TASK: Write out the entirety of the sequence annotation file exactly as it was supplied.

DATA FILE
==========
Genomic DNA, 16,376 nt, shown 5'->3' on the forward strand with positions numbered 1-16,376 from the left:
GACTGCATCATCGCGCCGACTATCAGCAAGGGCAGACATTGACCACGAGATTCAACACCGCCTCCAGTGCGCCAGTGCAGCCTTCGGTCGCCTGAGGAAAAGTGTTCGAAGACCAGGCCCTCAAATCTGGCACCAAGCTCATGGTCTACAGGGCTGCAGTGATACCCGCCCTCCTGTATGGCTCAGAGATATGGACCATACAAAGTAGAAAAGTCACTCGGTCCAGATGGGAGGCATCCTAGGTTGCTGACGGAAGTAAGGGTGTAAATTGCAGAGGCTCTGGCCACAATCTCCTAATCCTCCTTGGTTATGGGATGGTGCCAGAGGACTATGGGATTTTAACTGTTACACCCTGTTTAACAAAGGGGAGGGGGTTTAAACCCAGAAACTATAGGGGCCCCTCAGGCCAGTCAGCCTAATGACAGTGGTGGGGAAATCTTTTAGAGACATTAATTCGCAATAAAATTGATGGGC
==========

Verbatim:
Genomic DNA, 16,376 nt, shown 5'->3' on the forward strand with positions numbered 1-16,376 from the left:
GACTGCATCATCGCGCCGACTATCAGCAAGGGCAGACATTGACCACGAGATTCAACACCGCCTCCAGTGCGCCAGTGCAGCCTTCGGTCGCCTGAGGAAAAGTGTTCGAAGACCAGGCCCTCAAATCTGGCACCAAGCTCATGGTCTACAGGGCTGCAGTGATACCCGCCCTCCTGTATGGCTCAGAGATATGGACCATACAAAGTAGAAAAGTCACTCGGTCCAGATGGGAGGCATCCTAGGTTGCTGACGGAAGTAAGGGTGTAAATTGCAGAGGCTCTGGCCACAATCTCCTAATCCTCCTTGGTTATGGGATGGTGCCAGAGGACTATGGGATTTTAACTGTTACACCCTGTTTAACAAAGGGGAGGGGGTTTAAACCCAGAAACTATAGGGGCCCCTCAGGCCAGTCAGCCTAATGACAGTGGTGGGGAAATCTTTTAGAGACATTAATTCGCAATAAAATTGATGGGC